Two clear facts shine from the clouded mystery of anthrax attacks on America and our government’s tenuous claim seven years later of closing the case with the suicide of a suspect.
Fact No. 1: Government warnings about anthrax being a weapon of mass destruction were false. Somebody dispersed the most lethal strain our tax dollars can produce — weapons-grade or near enough — via the U.S. Postal Service, exposing tens of millions of people, yet managed to infect 22. Five died. But from anthrax vaccination, at least 21 died and thousands reported a wide range of illnesses.
Fact No. 2: If FBI accusations against their prime suspect in the 2001 attack are true, it means billions of dollars taxpayers invested on the premise of prevention actually increased the risk.
When senior biodefense researcher Bruce Ivins died from an overdose of Tylenol 3 after being identified as sole suspect, our central
government declared the crime solved.
However, co-workers at the U.S. Army Medical Institute of Infectious Diseases at Fort Detrick in Frederick say the actions attributed to Ivins over the time the government claims are scientifically impossible.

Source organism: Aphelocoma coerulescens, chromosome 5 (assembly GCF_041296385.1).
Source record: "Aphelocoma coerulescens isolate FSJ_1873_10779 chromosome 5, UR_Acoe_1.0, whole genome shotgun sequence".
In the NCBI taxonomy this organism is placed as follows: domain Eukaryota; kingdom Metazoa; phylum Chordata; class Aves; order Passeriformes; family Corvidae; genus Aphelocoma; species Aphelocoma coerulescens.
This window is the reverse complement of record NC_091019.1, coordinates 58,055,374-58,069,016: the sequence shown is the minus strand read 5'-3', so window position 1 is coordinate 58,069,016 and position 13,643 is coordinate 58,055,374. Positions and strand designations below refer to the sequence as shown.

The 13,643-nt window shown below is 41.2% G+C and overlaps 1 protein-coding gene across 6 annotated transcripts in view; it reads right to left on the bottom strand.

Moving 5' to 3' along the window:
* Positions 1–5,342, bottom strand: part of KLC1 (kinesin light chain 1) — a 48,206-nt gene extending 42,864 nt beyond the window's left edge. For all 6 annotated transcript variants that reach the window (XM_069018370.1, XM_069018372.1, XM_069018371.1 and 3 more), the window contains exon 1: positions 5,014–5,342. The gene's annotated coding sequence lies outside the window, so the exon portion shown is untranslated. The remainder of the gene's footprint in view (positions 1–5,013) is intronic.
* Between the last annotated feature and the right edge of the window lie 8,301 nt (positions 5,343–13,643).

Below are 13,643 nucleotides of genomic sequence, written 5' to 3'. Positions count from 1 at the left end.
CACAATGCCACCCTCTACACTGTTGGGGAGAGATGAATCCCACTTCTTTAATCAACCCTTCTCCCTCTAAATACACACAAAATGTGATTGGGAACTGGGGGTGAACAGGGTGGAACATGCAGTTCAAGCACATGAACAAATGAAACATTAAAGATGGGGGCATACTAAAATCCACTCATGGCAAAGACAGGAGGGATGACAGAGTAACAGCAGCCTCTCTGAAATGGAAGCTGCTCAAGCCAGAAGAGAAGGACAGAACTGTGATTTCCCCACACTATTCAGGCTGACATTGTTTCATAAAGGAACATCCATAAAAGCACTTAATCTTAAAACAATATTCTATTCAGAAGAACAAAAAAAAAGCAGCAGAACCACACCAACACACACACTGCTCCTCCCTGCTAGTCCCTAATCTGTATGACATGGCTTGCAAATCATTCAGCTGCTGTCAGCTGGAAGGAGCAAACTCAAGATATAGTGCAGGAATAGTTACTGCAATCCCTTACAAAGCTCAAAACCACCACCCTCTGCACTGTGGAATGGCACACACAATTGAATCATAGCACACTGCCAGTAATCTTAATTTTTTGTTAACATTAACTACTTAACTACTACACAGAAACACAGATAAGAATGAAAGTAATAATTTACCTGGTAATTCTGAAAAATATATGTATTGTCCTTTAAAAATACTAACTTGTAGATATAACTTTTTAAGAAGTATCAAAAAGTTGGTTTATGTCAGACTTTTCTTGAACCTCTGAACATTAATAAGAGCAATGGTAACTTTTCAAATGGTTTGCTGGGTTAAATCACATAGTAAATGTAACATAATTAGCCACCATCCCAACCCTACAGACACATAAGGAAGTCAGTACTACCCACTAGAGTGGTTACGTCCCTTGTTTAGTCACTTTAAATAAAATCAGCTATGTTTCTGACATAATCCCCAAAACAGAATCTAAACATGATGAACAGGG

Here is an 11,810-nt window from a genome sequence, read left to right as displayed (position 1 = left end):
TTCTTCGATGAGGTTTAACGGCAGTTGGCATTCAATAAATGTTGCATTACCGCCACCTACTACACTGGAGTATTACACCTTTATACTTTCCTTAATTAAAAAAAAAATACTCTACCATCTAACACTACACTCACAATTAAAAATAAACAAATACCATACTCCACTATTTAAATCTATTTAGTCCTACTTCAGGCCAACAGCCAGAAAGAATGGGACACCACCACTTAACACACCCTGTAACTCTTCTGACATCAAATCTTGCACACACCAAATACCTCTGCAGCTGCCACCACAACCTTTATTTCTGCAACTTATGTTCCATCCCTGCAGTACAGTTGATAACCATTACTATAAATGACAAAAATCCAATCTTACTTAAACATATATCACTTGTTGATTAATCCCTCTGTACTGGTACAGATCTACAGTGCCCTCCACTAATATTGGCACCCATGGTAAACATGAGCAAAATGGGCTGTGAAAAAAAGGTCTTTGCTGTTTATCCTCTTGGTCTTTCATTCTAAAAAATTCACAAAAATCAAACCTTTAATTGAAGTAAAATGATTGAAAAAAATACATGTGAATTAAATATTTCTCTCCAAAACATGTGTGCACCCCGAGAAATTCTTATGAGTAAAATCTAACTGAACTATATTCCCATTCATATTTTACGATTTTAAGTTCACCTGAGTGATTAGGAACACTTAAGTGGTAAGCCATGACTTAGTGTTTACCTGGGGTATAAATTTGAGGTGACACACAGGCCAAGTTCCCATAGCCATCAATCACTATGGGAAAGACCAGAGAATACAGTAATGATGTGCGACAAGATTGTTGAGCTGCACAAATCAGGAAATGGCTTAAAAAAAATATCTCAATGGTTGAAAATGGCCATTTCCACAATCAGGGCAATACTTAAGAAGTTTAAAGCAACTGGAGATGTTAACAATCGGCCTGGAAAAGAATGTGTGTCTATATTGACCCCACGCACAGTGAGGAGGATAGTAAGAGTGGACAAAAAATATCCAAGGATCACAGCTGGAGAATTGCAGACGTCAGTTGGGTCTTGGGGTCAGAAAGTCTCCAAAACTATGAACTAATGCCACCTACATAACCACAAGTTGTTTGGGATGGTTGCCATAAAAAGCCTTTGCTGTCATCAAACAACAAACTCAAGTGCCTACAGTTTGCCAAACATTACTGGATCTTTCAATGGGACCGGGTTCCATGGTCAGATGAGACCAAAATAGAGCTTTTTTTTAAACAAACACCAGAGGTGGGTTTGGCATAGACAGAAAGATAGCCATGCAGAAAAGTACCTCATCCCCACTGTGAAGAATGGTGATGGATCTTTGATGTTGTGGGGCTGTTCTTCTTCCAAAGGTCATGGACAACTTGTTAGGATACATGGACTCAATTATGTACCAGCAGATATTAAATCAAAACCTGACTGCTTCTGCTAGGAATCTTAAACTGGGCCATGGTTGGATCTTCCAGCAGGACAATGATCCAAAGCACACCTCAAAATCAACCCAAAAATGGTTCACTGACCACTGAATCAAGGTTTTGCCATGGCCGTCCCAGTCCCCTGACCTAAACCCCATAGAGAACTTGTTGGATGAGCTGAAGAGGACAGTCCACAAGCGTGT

This is going to be another never-healing wound in America’s body of unsolved mysteries.
But mystery should not distract us from the truth. Our government’s response to bioweapons is raising the danger level from them.
Think it through, citizens. The very vaccination program intended to thwart anthrax apparently sickened and killed more people than an actual mass attack.
After the 2001 attack, our government hurled $41 billion at bioterror with no real coordination or study. High-level labs multiplied threefold. A dozen agencies exponentially increased the number of facilities and workers handling pathogens. Now we have more than 15,000 potential Bruce Ivins.
Meanwhile, our leaders provided no adequate increase in oversight, coordination, training, security, surveillance, testing, background checks or psychological screening.
Statistically, something going horribly wrong now approaches sure thing. That is not just a threat to residents of Frederick, Bethesda and other communities. It is, as the spread of anthrax spores proved, a threat to the whole world.
We learned in 2001 the actual danger from anthrax was lower than vaccine.
But these biohazard labs grow a lot more dangerous pathogens than anthrax. The next one to get out could kill millions.
President Bush must immediately halt programs until we can impose coordinated oversight, then assess security and capacity needs.
We must not let self-defense become self-inflicted catastrophe.